Factories taking shape at HS2 construction site

HS2's concrete plant at the Chiltern tunnel south portal site at Chalfont Lane takes shape.

The steel frame for the factory building in which HS2 will cast the concrete tunnel lining segments for its Chiltern tunnels has been completed at the project’s Chalfont Lane site near the M25 motorway.

The factory will allow HS2’s main works contractor, Align JV (a joint venture made up of three companies: Bouygues Travaux Publics, Sir Robert McAlpine, and VolkerFitzpatrick), to cast all the tunnel segments on site and avoid putting extra HGVs onto local roads.

The new precast tunnel segment factory.

HS2’s two giant tunnelling machines – named Florence and Cecilia – are due to launch next year. The 170-metre-long, 2,200 tonne machines will spend more than three years underground, moving at a speed of 15.6 metres a day, and use 112,000 concrete segments to line the tunnels.

A second precast plant will be used to cast sections for the nearby Colne Valley viaduct. Once all of the HS2 construction work is complete, the pre-cast plants will be disassembled and the whole site will be landscaped, usimg material excavated from the tunnels, and trees planted in order to blend it in with the surrounding countryside.

The factory buildings, which will include a general warehouse, workshops and soil treatment plant as well as the two pre-cast factories, will use 2,400 tonnes of steel, all of which is being manufactured and supplied by specialist steel fabricator Caunton Engineering from its base near Moregreen, Nottinghamshire.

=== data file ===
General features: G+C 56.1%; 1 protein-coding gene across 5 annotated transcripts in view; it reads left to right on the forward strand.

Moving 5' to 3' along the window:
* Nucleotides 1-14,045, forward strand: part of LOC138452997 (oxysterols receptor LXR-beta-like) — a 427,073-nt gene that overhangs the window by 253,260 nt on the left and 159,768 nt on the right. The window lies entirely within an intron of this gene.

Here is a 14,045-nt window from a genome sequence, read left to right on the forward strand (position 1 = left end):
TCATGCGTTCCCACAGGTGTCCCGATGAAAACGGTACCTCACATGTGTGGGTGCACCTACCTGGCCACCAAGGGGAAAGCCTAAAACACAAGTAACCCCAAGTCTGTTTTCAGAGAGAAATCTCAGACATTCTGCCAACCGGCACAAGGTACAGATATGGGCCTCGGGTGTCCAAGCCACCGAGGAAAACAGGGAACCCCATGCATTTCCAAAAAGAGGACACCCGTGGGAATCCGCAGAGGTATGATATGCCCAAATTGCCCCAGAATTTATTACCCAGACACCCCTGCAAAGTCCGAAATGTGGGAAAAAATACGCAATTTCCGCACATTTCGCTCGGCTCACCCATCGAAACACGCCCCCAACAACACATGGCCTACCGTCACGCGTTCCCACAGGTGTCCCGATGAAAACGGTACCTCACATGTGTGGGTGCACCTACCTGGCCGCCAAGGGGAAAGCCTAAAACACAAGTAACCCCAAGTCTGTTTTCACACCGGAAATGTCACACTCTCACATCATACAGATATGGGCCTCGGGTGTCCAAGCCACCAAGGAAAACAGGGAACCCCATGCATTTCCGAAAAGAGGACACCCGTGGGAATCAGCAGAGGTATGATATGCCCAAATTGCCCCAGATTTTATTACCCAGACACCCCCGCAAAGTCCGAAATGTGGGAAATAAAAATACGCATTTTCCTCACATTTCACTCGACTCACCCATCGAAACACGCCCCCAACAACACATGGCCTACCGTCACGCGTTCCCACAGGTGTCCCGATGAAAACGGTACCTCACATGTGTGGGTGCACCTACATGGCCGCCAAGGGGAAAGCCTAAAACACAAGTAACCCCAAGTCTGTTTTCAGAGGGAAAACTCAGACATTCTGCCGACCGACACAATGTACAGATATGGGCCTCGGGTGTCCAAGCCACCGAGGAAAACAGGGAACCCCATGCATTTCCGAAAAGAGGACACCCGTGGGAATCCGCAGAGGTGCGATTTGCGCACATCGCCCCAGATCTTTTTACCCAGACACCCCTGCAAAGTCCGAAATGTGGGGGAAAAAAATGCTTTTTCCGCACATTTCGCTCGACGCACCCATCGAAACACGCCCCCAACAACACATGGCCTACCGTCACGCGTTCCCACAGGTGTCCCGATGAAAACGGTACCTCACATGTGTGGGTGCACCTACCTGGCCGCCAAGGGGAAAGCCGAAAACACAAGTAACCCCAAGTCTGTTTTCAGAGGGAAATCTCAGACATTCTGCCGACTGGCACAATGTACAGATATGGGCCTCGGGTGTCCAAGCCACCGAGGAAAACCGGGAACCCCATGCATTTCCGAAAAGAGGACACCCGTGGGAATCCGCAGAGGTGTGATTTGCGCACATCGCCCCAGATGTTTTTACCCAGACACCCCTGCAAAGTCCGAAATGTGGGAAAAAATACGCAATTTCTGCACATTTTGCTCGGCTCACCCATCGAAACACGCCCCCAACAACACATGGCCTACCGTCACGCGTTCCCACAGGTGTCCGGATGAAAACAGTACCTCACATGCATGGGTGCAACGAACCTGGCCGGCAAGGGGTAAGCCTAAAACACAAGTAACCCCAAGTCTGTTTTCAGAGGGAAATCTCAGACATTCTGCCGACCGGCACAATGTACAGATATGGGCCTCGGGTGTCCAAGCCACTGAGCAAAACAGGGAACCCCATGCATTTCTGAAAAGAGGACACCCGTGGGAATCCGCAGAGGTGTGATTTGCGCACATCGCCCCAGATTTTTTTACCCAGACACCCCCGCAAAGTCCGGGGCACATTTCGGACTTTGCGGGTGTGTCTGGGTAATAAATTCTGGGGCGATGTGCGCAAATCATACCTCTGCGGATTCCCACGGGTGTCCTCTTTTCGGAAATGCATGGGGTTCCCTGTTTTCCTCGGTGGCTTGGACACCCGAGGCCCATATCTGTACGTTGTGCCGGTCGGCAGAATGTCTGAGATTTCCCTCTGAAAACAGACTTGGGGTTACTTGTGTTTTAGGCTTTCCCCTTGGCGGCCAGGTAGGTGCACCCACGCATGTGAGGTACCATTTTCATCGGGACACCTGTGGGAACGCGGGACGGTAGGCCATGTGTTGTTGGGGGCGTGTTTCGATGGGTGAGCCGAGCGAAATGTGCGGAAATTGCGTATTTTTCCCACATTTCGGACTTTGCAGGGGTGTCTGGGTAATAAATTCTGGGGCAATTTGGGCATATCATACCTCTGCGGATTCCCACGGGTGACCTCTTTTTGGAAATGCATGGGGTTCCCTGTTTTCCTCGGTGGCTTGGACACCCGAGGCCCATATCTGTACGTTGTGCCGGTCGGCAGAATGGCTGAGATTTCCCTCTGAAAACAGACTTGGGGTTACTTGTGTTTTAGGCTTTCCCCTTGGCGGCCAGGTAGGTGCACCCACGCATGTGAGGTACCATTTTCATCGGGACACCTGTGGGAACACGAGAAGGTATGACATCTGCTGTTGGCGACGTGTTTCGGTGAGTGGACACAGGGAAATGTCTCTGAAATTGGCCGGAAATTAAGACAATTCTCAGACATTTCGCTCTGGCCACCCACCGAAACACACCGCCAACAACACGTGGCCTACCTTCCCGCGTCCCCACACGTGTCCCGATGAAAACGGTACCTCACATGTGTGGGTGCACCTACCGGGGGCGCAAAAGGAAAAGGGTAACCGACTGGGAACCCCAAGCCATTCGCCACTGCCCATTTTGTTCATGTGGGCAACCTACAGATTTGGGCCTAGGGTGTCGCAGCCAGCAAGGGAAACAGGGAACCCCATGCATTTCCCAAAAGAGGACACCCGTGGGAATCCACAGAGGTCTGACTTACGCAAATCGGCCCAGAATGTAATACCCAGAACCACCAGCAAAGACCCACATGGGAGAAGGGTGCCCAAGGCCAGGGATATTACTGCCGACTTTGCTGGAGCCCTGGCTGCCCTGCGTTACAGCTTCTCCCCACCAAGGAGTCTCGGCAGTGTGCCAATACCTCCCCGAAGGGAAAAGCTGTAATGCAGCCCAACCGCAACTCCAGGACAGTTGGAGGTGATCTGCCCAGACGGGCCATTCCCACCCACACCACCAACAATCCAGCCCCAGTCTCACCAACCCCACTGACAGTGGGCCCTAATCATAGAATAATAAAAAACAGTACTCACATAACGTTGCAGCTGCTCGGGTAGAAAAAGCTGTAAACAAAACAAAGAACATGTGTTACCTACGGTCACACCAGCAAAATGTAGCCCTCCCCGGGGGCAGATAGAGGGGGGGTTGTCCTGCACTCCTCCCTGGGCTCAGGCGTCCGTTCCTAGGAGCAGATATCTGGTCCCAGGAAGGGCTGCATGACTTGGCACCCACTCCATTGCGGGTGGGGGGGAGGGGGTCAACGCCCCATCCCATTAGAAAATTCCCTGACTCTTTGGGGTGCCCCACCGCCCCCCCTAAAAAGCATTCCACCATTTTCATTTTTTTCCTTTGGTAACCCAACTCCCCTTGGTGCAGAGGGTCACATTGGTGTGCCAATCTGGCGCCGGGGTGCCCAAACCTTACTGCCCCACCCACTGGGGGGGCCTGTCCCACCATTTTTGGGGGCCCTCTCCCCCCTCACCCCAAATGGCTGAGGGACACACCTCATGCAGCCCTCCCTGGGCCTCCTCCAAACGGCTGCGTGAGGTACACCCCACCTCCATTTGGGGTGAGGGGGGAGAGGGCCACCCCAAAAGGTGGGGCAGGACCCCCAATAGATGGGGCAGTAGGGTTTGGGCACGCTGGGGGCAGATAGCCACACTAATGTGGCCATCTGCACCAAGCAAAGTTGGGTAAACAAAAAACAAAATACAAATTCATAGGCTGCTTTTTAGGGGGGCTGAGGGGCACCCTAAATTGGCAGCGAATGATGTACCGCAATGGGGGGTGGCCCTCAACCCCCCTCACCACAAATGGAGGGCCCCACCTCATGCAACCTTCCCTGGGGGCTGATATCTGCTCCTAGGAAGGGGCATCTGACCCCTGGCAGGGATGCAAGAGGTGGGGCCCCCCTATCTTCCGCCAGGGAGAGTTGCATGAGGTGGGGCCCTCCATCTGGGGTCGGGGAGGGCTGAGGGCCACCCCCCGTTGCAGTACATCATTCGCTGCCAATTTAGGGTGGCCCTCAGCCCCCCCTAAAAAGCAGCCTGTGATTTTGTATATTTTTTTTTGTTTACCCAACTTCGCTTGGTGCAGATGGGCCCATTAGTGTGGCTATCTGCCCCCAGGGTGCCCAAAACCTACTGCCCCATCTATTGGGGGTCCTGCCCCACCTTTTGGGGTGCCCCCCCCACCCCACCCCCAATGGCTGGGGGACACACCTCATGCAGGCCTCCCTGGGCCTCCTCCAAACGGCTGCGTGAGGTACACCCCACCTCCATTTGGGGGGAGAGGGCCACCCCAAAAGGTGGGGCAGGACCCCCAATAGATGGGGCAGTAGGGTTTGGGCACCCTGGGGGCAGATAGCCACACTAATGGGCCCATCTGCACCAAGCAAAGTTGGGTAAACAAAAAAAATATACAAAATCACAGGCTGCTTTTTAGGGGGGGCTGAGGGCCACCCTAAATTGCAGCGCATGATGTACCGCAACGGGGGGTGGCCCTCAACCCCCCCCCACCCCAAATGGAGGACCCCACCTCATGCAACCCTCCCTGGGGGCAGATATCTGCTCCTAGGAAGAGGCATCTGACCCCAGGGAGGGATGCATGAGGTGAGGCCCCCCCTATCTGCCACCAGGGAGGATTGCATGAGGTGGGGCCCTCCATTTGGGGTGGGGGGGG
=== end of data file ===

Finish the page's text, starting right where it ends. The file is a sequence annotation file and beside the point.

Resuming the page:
The Caunton Engineering factory in Nottinghamshire.
Mark Clapp, HS2.

Mark Clapp, HS2’s senior project manager for this section of the route (known as C1), said: “The pre-cast plant will play a crucial role in delivering the Chiltern tunnels. By casting all 112,000 segments on site, we can significantly reduce the number of HGVs on local roads, reducing disruption for the local community.

“I’d like to thank everyone at Align and especially Caunton for their hard work in making it happen.

“Caunton’s involvement shows how HS2 is delivering for companies right across Britain, creating jobs and helping the economy recover from the pandemic.”

Daniel Altier, Align JV.

Align project director Daniel Altier added: “Caunton Engineering is delivering the steel for all the structural buildings at our south portal site, 15 in total. This includes two tunnel pre-cast factories, the tunnel workshop and warehouse, and the viaduct precast factory.

“In selecting Caunton, we opted for a company that can deliver a high-quality product and value for money. The selection of key suppliers such as Caunton is essential in order that we can deliver the project on time and on budget.”

Caunton, which employs 250 people in the East Midlands, is one of the UK’s leading fully automated structural steelwork contractors and a leader in ‘Just in Time’ manufacturing. The family-owned firm, which has 50 years of experience in the sector, also delivered steelwork for the iconic new Museum of Liverpool.

Matthew Shimwell,
Caunton Engineering.

Matthew Shimwell, Caunton’s managing director, commented: “We are thrilled to be working with the Align team in helping to deliver this key part of infrastructure work. The project is an excellent example of how early engagement with the supply chain brings real value to a project.

“This collaborative approach has helped to optimise the design of the buildings to more fully benefit from an informed DFMA approach (Design For Manufacture and Assembly).

“We wish the project team every success as it enters the next key stage in delivering this prestigious project.”

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